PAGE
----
Belize is a small country nestled in the Caribbean Basin between Mexico and Guatemala. Rich in resources, Belize boasts the second the largest barrier reef in the world and is the home to one of the largest most fertile rain forest in Central America. Eco-tourism has flourished in the past few decades. Oil was discovered a few years ago in the western part of the country. However, in light of such wealth, Belize also boasts of poverty levels in 30-40% of the population according to Caribbean World Bank Development.

However, “While many things change most things remain constant.”  For example; In a world of buildings we have seen changes in types of homes. Just consider homes from past to present you will see the constant changes in space, design and shapes. However, no matter the constant changes to these structures one thing remains constant, the foundation. The need for a good foundation has never changed. Without it, these structures—no matter the external changes—will not stand for long. I believe the same principle is true for nations. As monumental shifts have occurred in this world due to the discovery of the internet, globalization, migration and new inventions, certain things remain the same, specifically the absolute need for an unchangeable foundation based on the absolute truth about mankind. Here are a few foundational problems I thought about on my recent visit to Belize.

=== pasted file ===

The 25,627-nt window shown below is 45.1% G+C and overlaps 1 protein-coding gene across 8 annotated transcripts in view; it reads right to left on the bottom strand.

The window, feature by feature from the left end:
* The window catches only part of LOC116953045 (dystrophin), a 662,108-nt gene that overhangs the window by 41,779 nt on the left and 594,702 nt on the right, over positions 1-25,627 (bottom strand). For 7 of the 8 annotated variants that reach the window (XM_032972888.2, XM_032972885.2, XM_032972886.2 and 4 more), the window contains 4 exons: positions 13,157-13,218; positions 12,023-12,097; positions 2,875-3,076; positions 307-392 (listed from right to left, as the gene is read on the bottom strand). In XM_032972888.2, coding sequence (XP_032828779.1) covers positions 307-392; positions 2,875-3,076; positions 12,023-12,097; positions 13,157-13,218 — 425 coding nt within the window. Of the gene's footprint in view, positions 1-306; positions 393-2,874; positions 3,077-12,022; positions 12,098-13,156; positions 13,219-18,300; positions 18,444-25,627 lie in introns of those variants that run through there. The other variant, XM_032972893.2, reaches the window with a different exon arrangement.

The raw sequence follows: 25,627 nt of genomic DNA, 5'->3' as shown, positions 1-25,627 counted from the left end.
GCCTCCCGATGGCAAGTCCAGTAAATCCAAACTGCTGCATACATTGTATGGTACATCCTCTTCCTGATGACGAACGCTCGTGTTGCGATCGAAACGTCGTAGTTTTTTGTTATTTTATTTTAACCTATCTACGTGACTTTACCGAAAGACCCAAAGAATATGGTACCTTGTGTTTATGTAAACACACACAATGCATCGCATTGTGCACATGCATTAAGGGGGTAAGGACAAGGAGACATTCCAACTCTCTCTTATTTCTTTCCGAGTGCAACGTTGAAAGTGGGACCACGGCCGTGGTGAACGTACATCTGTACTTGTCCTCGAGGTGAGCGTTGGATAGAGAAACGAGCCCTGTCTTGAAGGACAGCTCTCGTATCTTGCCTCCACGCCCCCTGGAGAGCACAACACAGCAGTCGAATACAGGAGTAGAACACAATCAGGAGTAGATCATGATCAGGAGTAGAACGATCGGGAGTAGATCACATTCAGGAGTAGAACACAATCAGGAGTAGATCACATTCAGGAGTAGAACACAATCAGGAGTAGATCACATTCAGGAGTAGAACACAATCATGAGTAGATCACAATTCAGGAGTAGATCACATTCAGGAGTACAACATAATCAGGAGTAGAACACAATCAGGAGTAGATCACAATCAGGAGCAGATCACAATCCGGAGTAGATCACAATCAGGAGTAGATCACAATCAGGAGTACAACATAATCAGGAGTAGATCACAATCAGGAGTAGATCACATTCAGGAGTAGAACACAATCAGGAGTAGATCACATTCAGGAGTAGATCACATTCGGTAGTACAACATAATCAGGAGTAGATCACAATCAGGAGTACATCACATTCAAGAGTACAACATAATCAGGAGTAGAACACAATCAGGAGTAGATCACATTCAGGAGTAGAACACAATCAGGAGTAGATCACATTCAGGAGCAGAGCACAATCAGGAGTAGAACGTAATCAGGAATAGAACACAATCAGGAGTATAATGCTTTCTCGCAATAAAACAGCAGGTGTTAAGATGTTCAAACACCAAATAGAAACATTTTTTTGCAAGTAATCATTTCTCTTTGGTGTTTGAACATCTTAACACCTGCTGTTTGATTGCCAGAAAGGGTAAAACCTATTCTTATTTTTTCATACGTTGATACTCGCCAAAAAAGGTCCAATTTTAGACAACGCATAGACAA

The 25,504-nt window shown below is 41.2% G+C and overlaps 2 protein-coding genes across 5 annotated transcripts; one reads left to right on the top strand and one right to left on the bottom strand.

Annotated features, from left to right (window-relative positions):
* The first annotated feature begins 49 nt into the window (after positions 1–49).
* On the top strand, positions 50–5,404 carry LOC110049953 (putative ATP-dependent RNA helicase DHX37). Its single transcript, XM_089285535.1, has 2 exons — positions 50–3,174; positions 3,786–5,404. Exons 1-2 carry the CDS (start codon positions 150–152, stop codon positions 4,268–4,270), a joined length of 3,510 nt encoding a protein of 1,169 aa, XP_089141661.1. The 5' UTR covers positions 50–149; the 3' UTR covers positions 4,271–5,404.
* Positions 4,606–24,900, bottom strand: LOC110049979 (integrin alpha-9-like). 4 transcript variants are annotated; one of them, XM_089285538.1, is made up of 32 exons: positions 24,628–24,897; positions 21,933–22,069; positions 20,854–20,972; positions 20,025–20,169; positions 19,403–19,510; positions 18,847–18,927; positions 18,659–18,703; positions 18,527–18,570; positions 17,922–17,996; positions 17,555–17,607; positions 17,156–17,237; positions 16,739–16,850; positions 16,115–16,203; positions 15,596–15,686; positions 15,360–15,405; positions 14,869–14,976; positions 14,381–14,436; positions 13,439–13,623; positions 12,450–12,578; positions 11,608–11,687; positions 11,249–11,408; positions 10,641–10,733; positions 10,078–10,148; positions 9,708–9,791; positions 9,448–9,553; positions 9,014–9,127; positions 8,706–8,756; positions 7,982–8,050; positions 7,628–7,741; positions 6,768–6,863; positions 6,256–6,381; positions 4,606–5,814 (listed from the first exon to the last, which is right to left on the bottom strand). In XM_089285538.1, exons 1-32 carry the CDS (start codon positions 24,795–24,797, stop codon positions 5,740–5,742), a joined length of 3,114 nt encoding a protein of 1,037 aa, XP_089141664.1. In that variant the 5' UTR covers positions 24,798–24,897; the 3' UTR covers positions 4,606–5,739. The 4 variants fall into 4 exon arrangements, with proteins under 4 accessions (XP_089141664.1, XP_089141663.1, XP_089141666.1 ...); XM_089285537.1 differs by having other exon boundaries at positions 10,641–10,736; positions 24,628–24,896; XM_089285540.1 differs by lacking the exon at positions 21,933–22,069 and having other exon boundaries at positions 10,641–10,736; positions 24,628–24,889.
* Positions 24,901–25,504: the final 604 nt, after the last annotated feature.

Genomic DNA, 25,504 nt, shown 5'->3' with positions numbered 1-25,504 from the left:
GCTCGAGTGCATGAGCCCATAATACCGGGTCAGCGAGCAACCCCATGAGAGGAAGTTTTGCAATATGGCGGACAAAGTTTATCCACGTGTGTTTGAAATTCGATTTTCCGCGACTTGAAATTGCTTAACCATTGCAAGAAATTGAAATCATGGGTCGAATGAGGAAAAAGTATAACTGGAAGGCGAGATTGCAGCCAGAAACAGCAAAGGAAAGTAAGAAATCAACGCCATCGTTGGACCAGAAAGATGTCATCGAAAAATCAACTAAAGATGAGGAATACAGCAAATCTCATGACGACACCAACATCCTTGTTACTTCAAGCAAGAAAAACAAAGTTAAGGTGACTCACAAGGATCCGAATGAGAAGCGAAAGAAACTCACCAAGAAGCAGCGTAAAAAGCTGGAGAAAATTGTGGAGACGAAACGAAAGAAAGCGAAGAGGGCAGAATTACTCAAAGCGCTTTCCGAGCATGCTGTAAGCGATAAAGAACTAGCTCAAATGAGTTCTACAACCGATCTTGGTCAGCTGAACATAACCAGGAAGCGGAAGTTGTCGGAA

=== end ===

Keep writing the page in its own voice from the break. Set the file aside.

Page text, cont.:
Health of Families

As I traveled across the country for six days I came across a constant call to help in the area of marriage. I found myself spending hours with couples who were in trouble in their marriage. The complete inability to deal with conflicts, generational offenses, and just the rampant need for relational principles at a basic level is evident. A nation is strong when the family is strong. When families begin to disintegrate the negative impact is massive. One of the issue is the vacuum it creates among children that leaves them open to street gangs who provide that need for some sort of family structure. Belize has seen a tremendous rise in gangs and gang violence. Today it ranks the third highest national murder rate in the world. The majority of the homicide take place in Belize City where gang violence is rampant. This is a direct result of the complete breakdown of the family, especially in Belize City.